|U.S. Conventional Prompt Global StrikeIssues for 2008 and Beyond
Conventional prompt global strike (CPGS) is a military option under consideration by the U.S. Department of Defense. This book, the final report from the National Research Council's Committee on Conventional Prompt Global Strike Capability, analyzes proposed CPGS systems and evaluates the potential role CPGS could play in U.S. defense.
U.S. Conventional Prompt Global Strike provides near-, mid-, and long-term recommendations for possible CPGS development, addressing the following questions:
Does the United States need CPGS capabilities?
What are the alternative CPGS systems, and how effective are they likely to be if proposed capabilities are achieved?
What would be the implications of alternative CPGS systems for stability, doctrine, decision making, and operations?
What nuclear ambiguity concerns arise from CPGS, and how might they be mitigated?
What arms control issues arise with CPGS systems, and how might they be resolved?
Should the United States proceed with research, development, testing, and evaluation (RDT&E) of the Conventional Trident Modification (CTM) program5 and, ultimately, with CTM production and deployment?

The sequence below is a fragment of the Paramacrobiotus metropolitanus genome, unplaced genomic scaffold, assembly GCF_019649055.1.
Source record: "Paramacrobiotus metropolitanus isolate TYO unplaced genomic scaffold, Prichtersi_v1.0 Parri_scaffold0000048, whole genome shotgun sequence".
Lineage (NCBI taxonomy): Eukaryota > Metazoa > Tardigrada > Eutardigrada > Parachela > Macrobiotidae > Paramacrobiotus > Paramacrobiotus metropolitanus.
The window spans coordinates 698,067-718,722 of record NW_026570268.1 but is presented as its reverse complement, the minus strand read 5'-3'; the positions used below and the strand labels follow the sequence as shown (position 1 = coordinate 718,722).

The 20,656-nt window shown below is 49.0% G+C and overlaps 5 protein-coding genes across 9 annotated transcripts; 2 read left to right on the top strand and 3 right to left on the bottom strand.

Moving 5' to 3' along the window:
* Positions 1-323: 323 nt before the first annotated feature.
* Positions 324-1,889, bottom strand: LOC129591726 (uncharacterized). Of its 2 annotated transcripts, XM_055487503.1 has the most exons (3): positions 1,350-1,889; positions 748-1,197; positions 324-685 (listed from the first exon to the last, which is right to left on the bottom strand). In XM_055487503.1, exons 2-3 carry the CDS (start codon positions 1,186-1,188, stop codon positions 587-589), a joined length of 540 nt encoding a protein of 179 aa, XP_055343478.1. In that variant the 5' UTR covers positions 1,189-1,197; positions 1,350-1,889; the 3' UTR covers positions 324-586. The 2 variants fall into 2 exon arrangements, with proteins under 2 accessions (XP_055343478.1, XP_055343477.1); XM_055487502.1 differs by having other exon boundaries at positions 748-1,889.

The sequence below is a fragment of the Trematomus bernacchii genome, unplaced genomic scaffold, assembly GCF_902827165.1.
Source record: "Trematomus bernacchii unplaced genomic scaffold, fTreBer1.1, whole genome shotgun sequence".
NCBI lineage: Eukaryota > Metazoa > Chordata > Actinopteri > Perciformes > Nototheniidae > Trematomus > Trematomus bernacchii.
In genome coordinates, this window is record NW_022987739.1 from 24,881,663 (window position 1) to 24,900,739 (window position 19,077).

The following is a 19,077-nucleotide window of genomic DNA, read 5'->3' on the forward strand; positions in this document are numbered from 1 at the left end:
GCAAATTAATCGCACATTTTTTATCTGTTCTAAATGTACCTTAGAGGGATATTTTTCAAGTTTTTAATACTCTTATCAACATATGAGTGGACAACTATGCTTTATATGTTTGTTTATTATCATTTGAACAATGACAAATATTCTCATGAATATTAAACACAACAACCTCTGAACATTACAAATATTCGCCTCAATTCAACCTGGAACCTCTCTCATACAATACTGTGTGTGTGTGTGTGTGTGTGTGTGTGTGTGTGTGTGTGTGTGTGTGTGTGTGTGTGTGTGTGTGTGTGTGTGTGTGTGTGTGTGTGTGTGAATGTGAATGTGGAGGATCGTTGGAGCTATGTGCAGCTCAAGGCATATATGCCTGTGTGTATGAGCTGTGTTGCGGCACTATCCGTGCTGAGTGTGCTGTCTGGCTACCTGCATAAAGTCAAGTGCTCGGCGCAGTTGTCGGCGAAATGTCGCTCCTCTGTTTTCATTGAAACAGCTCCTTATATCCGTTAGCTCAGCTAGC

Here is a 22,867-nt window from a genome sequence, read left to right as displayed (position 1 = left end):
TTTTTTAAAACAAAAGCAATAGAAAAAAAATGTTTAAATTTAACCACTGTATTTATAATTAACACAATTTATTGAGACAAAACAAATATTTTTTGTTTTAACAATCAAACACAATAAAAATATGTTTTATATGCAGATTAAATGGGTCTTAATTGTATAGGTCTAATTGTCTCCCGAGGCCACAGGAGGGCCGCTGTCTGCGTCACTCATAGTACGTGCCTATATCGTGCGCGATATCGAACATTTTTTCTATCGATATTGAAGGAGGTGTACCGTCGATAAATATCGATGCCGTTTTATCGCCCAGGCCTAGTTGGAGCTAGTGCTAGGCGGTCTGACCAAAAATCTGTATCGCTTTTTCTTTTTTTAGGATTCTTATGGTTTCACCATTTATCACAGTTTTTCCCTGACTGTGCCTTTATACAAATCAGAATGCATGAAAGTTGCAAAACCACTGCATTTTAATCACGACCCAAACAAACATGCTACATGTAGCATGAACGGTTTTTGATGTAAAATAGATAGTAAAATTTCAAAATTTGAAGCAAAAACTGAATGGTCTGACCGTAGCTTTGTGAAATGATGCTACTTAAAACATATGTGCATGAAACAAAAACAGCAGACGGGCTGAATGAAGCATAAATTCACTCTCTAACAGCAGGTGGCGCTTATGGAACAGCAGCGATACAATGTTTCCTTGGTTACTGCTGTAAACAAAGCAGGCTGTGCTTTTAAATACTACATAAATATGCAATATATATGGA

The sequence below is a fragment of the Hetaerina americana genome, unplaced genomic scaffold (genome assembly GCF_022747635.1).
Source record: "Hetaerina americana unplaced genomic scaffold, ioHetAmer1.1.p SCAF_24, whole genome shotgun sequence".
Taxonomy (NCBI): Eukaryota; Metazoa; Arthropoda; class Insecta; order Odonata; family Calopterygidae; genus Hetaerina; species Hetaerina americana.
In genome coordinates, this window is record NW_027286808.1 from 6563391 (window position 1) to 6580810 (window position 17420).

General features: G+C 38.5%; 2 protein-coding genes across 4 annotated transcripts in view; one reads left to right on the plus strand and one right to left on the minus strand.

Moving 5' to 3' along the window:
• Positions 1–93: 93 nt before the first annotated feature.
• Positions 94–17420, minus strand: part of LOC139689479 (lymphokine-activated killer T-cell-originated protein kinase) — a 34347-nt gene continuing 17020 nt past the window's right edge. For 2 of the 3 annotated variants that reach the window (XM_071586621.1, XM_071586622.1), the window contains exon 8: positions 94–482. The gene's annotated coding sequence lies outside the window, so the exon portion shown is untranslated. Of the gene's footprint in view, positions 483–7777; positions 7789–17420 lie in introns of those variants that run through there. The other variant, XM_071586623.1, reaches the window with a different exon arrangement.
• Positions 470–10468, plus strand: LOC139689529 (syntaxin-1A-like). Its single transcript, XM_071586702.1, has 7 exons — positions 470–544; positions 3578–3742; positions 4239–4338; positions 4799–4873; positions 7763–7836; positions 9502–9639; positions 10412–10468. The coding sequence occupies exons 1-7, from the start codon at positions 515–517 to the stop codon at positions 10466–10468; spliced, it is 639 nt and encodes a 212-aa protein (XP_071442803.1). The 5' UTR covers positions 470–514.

Should the United States proceed with the development and testing of alternative CPGS systems beyond CTM?
|Emerging Cognitive Neuroscience and Related Technologies
Emerging Cognitive Neuroscience and Related Technologies, from the National Research Council, identifies and explores several specific research areas that have implications for U.S. national security, and should therefore be monitored consistently by the intelligence community. These areas include:
neurophysiological advances in detecting and measuring indicators of psychological states and intentions of individuals
the development of drugs or technologies that can alter human physical or cognitive abilities
advances in real-time brain imaging
breakthroughs in high-performance computing and neuronal modeling that could allow researchers to develop systems which mimic functions of the human brain, particularly the ability to organize disparate forms of data.
As these fields continue to grow, it will be imperative that the intelligence community be able to identify scientific advances relevant to national security when they occur. To do so will require adequate funding, intelligence analysts with advanced training in science and technology, and increased collaboration with the scientific community, particularly academia.